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Rossini's Armida

3 hours, 45 minutes
First broadcast:
Saturday 05 March 2011

Live from the Metropolitan Opera.

Rinaldo is a fierce warrior, determined to play his part in the crusades. But when he encounters Armida, who is on the opposing side, he loses sight of his Christian duties and idles as a lovesick prisoner in her enchanted garden. It is a situation that cannot be allowed to continue.
Renée Fleming and Lawrence Brownlee star in the Met's new production.

Presented by Margaret Juntwait.

Armida ..... Renee Fleming (soprano)
Rinaldo ..... Lawrence Brownlee (tenor)
Goffredo ..... John Osborn (tenor)
Gernando ..... Antonino Siragusa (tenor)
Carlo ..... Barry Banks (tenor)
Ubaldo ..... Kobie van Rensburg (tenor)

Chorus and Orchestra of the Metropolitan Opera
Riccardo Frizza (conductor).

  • Renee Fleming as Armida

    Renee Fleming as Armida

    © Ken Howard/Metropolitan Opera

  • Lawrence Brownlee as Rinaldo

    Lawrence Brownlee as Rinaldo

    © Ken Howard/Metropolitan Opera

  • Renee Fleming as Armida and Lawrence Brownlee as Rinaldo

    Renee Fleming as Armida and Lawrence Brownlee as Rinaldo

    © Ken Howard/Metropolitan Opera

  • Scene from Act I of Rossini's Armida

    Scene from Act I of Rossini's Armida

    © Ken Howard/Metropolitan Opera

  • Scene from Act III of Rossini's Armida

    Scene from Act III of Rossini's Armida

    © Ken Howard/Metropolitan Opera

  • Synopsis - Act I

    Outside Jerusalem, during the Crusades. The paladins (knights of the Crusades) are eager to take to the battlefield. Their commander, Goffredo, arrives and reminds them they must first perform the funeral rites for Dudone, their recently deceased leader. A noblewoman appears and introduces herself as the rightful ruler of Damascus. She claims that her throne has been usurped by her evil uncle Idraote and asks for help and protection.

    In fact she is the sorceress Armida and in league with Idraote, who has entered with her, disguised as her attendant. Their plan is to weaken the Crusaders by enslaving some of their best soldiers. The men are so dazzled by Armida’s beauty that they convince Goffredo to help her. Goffredo decides that the paladins must choose a new leader, who will then pick ten soldiers to go with Armida. They elect Rinaldo, much to the jealousy of the knight Gernando (“Non soffrirò l’offesa”).

    Armida and Rinaldo, who is the Crusaders’ best soldier, have met once before and she is secretly in love with him. She now confronts him and reminds him how she saved his life on that occasion. When she accuses him of ingratitude, he admits that he’s in love with her (Duet: “Amor… possente nome!”).

    Gernando sees them together and insults Rinaldo as a womanizer in front of the other men. They duel and Rinaldo kills Gernando. Horrified by what he has done and yet convinced his comrades will see that he was only protecting his honor, he decides to stand his ground. But when the soldiers turn against him, he escapes with Armida, who conjures up a storm to distract the Crusaders.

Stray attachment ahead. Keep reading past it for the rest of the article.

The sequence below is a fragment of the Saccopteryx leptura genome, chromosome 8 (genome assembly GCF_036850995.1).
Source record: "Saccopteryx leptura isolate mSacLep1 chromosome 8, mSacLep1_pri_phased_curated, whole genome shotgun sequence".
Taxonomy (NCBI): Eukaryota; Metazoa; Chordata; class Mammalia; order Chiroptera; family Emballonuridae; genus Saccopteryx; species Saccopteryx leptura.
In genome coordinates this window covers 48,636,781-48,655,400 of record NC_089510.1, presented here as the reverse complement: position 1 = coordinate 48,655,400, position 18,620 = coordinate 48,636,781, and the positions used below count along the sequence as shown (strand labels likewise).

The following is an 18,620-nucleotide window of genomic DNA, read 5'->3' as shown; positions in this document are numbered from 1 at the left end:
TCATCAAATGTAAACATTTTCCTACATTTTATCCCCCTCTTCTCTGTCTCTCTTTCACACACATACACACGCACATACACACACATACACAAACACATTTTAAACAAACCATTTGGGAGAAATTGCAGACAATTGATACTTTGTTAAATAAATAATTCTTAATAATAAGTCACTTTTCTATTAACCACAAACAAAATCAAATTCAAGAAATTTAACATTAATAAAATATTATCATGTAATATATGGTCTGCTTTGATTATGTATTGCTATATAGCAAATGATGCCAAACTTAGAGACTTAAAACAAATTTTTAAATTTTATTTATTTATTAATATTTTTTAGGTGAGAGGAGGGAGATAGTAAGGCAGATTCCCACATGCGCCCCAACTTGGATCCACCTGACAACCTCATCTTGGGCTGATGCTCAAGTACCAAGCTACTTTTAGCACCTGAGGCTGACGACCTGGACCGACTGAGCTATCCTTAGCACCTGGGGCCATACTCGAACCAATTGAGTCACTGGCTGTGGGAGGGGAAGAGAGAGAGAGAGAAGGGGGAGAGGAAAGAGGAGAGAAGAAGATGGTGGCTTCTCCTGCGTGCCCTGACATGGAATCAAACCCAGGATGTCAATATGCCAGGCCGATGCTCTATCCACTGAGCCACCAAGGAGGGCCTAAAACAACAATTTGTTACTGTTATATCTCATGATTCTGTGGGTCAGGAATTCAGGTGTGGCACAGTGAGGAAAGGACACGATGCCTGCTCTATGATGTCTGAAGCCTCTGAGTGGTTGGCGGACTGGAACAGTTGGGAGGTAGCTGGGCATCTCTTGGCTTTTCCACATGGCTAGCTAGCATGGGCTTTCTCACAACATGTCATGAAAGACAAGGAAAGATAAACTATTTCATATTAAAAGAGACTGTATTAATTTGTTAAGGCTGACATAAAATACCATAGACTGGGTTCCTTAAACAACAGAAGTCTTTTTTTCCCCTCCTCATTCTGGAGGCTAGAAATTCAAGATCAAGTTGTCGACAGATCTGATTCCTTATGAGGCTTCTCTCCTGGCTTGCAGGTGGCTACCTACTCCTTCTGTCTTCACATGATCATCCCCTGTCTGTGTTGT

• Act II

    Astarotte, one of the princes of hell, has led a group of demons from the underworld to a ghastly forest. He instructs them to respond to a sign from Armida by building an illusory pleasure palace. Armida arrives with Rinaldo, who’s completely enthralled by her (Duet: “Dove son io!”). Even when she tells him about Idraote’s plot, he doesn’t turn against her.

    To Rinaldo’s amazement, Armida then seems to turn the forest into a vast palace. Various entertainments are offered to Rinaldo: songs and dances of nymphs, Armida’s own song on the power of love (“D’Amore al dolce impero”), and a ballet that reflects Armida and Rinaldo’s own story and her hopes for its outcome. Rinaldo, losing all thoughts of military honor, gives himself over to Armida’s enchantment.

  • Act III

    Two of Rinaldo’s fellow knights, Ubaldo and Carlo, have been sent on a mission to rescue him. When they arrive in Armida’s enchanted gardens, they are overwhelmed by their beauty, even though they know it’s all an illusion. With the help of a magical golden staff, they ward off the nymphs that try to seduce them, then hide when Rinaldo and Armida appear.

    Rinaldo is still captivated by the sorceress, but once he is alone, Ubaldo and Carlo confront him. When they show him his reflection in a shield, he’s horrified to realize that he no longer recognizes himself as the honorable warrior he once was (Trio: “In quale aspetto imbelle”).

    Still torn by his love for Armida, Rinaldo prays for strength. He imagines seeing a celestial light, confirming his decision to escape. When Armida discovers his absence, she calls upon the powers of hell to bring her lover back but her spell doesn’t work. She rushes off in pursuit of the men.

    Armida reaches the three soldiers before they can sail away. She begs Rinaldo not to desert her and even offers to go into battle with him. Ubaldo and Carlo restrain Rinaldo, trying to bolster his strength, and ultimately drag him away from her.

    Two figures, Love and Revenge, appear before Armida, and she struggles to decide what to do (“Dove son io?… Fuggì!”). She chooses Revenge, destroying the pleasure palace and flying away in a rage.

    © Metropolitan Opera



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